Me and the lizard

By Helen Row Toews

May 4, 2017 12:00 AM

Matthew Rettger, 10

The shed was full. Happy cows lay deep in oat straw chewing their cuds as Bill quietly moved among them, checking for signs of calving.
It was a placid scene of contentment after the evening chores, and as I stood there watching all the mouths move steadily, a memory floated back.
It was of a wedding which took place in Edmonton quite a few years ago.
I didn’t know the bride all that well, but she asked me to attend, and sing a special song after the ceremony.
She greeted me with an anxious look and a distracted wave as I entered her home that morning.
A stylist bent over the bride’s platinum hair; teasing it into a frothy halo which framed her darkly tanned features.
Five separate headdresses were then fixed into the resulting fluff.
A diamond tiara, rhinestone headband, two strands of pearls, three pink flowers, and a sequin encrusted comb were all artfully arranged with the aid of enough hairspray to supply an 1980s hairband revival. 
She turned to admire the effect in a mirror the stylist held out.
This woman lived a life of excess. Let’s call her Mazy.
Brushing past her fiancée’s three foot salamander—sorry, I was corrected on that—iguana, who lay across the back of a sofa, Mazy swept from the room to begin careful application of cosmetics in her boudoir. (Not everyone has a boudoir; she did)
The stylist exited with a sigh and I was left with the reptile—great. I perched on the edge of the couch and we stared quietly at one another for a time, each lost in thought.
I wondered why the heck I’d been told to arrive early only to spend quality time with an enormous green lizard, and he wondered if he could snare the lazy fly that circled over my head.
I moved, hurriedly.
Unbeknownst to me, this is where the trouble started.
Mazy had been suffering with nerves, and during her time alone in the boudoir, had resorted to self-medicating with Valium.
Never a good thing.
Two hours later, a limo parked outside, and Mazy’s teenage daughter sprinted up the sidewalk.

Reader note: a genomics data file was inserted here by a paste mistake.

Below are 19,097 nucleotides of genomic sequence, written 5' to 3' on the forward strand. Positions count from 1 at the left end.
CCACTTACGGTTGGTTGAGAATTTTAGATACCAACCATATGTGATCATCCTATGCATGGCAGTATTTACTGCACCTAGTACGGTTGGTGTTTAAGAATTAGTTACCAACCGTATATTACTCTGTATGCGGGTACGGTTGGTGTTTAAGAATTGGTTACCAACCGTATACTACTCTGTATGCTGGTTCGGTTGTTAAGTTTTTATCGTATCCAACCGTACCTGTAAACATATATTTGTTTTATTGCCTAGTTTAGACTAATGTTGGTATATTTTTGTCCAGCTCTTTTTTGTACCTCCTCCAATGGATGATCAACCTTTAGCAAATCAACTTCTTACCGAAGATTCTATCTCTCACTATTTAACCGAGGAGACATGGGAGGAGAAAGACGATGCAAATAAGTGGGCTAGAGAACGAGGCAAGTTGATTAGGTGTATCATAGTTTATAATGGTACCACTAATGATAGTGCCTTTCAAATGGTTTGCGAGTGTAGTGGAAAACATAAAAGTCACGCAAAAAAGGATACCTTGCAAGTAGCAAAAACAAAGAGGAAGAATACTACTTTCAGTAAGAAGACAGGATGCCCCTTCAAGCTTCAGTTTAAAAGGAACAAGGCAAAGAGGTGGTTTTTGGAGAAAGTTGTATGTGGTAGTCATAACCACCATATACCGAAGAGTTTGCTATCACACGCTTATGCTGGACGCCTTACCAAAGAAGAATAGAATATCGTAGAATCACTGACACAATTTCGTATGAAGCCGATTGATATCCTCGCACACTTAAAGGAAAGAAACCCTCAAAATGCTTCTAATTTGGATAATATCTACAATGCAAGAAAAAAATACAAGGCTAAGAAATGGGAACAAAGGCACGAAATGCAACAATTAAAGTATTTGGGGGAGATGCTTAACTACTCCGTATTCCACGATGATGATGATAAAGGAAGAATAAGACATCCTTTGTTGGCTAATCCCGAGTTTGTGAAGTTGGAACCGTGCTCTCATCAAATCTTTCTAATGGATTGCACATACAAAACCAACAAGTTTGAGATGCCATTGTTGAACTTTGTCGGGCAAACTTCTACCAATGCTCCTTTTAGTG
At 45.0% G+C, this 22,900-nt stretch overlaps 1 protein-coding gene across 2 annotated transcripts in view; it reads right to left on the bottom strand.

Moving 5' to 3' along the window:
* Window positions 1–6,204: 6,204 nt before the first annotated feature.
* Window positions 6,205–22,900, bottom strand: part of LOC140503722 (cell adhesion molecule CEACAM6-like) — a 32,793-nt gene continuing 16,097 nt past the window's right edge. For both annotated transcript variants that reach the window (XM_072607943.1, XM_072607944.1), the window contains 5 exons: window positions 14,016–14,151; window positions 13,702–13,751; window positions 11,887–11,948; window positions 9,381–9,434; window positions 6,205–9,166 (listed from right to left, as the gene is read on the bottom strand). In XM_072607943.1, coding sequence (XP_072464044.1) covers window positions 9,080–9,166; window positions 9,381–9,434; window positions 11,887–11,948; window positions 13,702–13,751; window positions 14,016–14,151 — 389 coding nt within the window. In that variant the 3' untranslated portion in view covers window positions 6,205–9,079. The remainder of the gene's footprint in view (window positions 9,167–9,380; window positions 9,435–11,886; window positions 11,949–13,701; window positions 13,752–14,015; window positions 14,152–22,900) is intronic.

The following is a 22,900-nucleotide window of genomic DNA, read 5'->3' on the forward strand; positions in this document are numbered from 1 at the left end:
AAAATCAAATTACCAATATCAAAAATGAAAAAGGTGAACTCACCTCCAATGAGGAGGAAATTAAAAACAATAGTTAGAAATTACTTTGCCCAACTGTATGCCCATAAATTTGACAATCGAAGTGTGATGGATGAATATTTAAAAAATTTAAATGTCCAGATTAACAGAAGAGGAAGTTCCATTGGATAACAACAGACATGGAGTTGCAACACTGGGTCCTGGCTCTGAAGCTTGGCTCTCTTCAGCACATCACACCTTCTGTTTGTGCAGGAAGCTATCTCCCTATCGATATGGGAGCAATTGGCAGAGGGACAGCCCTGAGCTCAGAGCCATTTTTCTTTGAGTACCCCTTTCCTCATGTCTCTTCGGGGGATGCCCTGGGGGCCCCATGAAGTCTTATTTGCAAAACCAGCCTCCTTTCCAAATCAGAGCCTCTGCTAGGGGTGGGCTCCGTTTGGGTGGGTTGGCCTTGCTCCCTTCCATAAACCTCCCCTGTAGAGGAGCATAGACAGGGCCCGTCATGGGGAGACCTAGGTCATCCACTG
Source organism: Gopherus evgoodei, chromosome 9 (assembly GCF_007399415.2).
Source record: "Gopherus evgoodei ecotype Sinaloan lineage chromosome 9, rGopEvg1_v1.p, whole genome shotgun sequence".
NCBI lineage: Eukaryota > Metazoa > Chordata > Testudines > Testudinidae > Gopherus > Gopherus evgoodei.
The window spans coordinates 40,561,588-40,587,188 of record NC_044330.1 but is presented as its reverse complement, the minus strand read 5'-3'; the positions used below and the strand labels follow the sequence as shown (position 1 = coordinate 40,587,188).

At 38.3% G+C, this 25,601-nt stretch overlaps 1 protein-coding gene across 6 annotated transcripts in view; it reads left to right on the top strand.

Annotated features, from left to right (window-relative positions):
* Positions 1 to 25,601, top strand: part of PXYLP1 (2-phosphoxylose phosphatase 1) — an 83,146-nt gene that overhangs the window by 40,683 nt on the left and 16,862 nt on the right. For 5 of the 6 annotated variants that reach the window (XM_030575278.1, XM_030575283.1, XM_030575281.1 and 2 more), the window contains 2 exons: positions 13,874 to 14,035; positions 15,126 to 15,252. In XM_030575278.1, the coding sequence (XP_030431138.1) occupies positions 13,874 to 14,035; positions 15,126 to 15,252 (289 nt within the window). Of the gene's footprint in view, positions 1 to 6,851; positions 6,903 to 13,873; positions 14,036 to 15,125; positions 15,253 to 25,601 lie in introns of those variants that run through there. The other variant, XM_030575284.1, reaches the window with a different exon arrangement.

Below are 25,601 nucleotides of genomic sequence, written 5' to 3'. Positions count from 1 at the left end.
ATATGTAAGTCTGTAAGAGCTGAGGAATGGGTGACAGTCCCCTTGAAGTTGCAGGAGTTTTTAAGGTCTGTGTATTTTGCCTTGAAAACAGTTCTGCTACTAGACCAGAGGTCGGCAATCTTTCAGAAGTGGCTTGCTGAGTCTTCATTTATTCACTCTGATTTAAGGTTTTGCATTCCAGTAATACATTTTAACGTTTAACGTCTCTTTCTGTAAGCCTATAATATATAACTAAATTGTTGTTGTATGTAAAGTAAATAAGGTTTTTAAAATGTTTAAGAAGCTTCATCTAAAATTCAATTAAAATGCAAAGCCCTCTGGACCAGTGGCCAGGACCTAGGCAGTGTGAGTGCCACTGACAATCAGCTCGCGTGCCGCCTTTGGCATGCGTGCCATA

“Where’s mom?” she called brightly, “It’s time to leave.”
The lizard and I had been watching old Gilligan’s Island reruns (which shows you the extent of our boredom) and I glanced up with a shrug.
She rushed to her mother’s bedroom door and rapped vigorously, “Mom!” No answer.
More knocking ensued and then a frantic rattling of the knob—now even the lizard was concerned. The girl ran to the kitchen, snatched up a butter knife and deftly picked the lock, but something still prevented her entry. “BONK, BONK, BONK!” She banged the door repeatedly into some strange obstruction on the other side, continuing to call to her tardy parent.
Abruptly, the portal was flung wide to reveal her mother slumped beside it on the floor where she had expired—before the repeated pounding on her forehead woke her up.
The rhinestone headband hung crazily over one eye and several dark marks were materializing on her brow.
Somehow, we got her into the limo and off to the church.
It was some nut in the foyer that really clinched the day by offering the entire wedding party a stick of Wrigley’s gum.
Taking my place on the platform, I watched in horror as each smartly dressed attendant marched down the aisle chewing loudly, their mouths agape. Finally, Mazy unsteadily entered the sanctuary. She stared disinterestedly at her waiting groom through glazed, heavy lidded eyes as she launched off towards him. Her hair was matted, and flat on one side from time spent prostrate on the carpeting, but chawing on her gum purposefully, she swayed slowly down the aisle.
They said their vows, between chews, and successfully tied the knot.
Suddenly, it was my big moment.
The group turned towards me, each mouth chomping expectantly as I stepped to the podium, cleared my throat, looked out upon the dazed assembly and sang, “This is the Day the Lord Hath Made.”
What a memory.
(Before it was sent to press, Mrs. Muskego’s Gr. 4/5 class in Marshall School once again drew the pictures they visualized while listening to me read this wild tale).

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